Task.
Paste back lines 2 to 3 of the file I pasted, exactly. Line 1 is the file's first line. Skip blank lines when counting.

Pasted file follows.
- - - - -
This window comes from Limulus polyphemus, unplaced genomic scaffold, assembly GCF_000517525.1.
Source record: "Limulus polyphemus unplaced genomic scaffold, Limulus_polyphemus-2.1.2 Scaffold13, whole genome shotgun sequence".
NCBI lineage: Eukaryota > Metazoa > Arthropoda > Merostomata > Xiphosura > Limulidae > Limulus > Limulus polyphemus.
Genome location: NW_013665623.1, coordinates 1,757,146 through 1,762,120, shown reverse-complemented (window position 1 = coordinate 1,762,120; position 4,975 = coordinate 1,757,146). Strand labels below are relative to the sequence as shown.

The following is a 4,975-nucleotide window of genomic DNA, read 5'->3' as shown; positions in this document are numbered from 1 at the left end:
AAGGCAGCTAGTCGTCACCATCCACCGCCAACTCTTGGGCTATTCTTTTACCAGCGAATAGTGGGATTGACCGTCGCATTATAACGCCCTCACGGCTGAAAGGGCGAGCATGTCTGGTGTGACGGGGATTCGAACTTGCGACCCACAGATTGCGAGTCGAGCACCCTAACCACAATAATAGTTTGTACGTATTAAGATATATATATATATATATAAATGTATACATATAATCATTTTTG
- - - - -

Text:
Source record: "Limulus polyphemus unplaced genomic scaffold, Limulus_polyphemus-2.1.2 Scaffold13, whole genome shotgun sequence".
NCBI lineage: Eukaryota > Metazoa > Arthropoda > Merostomata > Xiphosura > Limulidae > Limulus > Limulus polyphemus.